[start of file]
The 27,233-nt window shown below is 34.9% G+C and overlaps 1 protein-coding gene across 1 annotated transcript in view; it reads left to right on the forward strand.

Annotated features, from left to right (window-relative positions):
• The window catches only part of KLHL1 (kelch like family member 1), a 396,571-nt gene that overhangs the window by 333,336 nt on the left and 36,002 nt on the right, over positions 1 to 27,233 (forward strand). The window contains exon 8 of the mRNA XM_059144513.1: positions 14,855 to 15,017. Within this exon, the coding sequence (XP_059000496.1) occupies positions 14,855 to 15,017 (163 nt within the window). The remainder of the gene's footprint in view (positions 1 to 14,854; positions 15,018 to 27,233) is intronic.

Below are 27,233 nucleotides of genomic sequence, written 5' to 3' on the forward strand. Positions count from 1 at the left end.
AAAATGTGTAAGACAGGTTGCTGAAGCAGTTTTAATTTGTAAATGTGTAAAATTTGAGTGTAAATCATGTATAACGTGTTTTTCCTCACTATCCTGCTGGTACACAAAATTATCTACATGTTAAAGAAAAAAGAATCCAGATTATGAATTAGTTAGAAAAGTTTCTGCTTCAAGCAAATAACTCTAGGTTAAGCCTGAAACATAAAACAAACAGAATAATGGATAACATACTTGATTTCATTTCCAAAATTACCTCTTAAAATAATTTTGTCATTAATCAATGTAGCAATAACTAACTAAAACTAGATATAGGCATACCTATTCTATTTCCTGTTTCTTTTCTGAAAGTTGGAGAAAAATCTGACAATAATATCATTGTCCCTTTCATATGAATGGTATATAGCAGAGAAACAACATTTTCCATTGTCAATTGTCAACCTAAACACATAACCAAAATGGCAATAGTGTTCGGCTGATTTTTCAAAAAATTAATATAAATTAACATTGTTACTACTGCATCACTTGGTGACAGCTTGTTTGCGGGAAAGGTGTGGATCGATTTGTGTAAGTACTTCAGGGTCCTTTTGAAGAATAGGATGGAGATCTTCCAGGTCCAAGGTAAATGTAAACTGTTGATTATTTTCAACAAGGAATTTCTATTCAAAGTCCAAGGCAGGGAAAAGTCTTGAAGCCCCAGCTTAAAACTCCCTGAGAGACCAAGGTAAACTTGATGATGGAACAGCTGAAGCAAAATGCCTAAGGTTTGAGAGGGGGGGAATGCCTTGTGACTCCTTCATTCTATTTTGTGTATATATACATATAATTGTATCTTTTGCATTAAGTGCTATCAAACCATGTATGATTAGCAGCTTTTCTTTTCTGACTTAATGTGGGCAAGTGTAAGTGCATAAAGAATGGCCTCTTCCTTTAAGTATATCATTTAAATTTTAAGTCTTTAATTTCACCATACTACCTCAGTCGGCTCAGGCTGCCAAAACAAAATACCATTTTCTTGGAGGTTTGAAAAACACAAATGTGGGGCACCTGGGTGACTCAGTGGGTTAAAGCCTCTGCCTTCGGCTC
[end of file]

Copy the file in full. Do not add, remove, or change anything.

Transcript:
The 27,233-nt window shown below is 34.9% G+C and overlaps 1 protein-coding gene across 1 annotated transcript in view; it reads left to right on the forward strand.

Annotated features, from left to right (window-relative positions):
• The window catches only part of KLHL1 (kelch like family member 1), a 396,571-nt gene that overhangs the window by 333,336 nt on the left and 36,002 nt on the right, over positions 1 to 27,233 (forward strand). The window contains exon 8 of the mRNA XM_059144513.1: positions 14,855 to 15,017. Within this exon, the coding sequence (XP_059000496.1) occupies positions 14,855 to 15,017 (163 nt within the window). The remainder of the gene's footprint in view (positions 1 to 14,854; positions 15,018 to 27,233) is intronic.

Below are 27,233 nucleotides of genomic sequence, written 5' to 3' on the forward strand. Positions count from 1 at the left end.
AAAATGTGTAAGACAGGTTGCTGAAGCAGTTTTAATTTGTAAATGTGTAAAATTTGAGTGTAAATCATGTATAACGTGTTTTTCCTCACTATCCTGCTGGTACACAAAATTATCTACATGTTAAAGAAAAAAGAATCCAGATTATGAATTAGTTAGAAAAGTTTCTGCTTCAAGCAAATAACTCTAGGTTAAGCCTGAAACATAAAACAAACAGAATAATGGATAACATACTTGATTTCATTTCCAAAATTACCTCTTAAAATAATTTTGTCATTAATCAATGTAGCAATAACTAACTAAAACTAGATATAGGCATACCTATTCTATTTCCTGTTTCTTTTCTGAAAGTTGGAGAAAAATCTGACAATAATATCATTGTCCCTTTCATATGAATGGTATATAGCAGAGAAACAACATTTTCCATTGTCAATTGTCAACCTAAACACATAACCAAAATGGCAATAGTGTTCGGCTGATTTTTCAAAAAATTAATATAAATTAACATTGTTACTACTGCATCACTTGGTGACAGCTTGTTTGCGGGAAAGGTGTGGATCGATTTGTGTAAGTACTTCAGGGTCCTTTTGAAGAATAGGATGGAGATCTTCCAGGTCCAAGGTAAATGTAAACTGTTGATTATTTTCAACAAGGAATTTCTATTCAAAGTCCAAGGCAGGGAAAAGTCTTGAAGCCCCAGCTTAAAACTCCCTGAGAGACCAAGGTAAACTTGATGATGGAACAGCTGAAGCAAAATGCCTAAGGTTTGAGAGGGGGGGAATGCCTTGTGACTCCTTCATTCTATTTTGTGTATATATACATATAATTGTATCTTTTGCATTAAGTGCTATCAAACCATGTATGATTAGCAGCTTTTCTTTTCTGACTTAATGTGGGCAAGTGTAAGTGCATAAAGAATGGCCTCTTCCTTTAAGTATATCATTTAAATTTTAAGTCTTTAATTTCACCATACTACCTCAGTCGGCTCAGGCTGCCAAAACAAAATACCATTTTCTTGGAGGTTTGAAAAACACAAATGTGGGGCACCTGGGTGACTCAGTGGGTTAAAGCCTCTGCCTTCGGCTC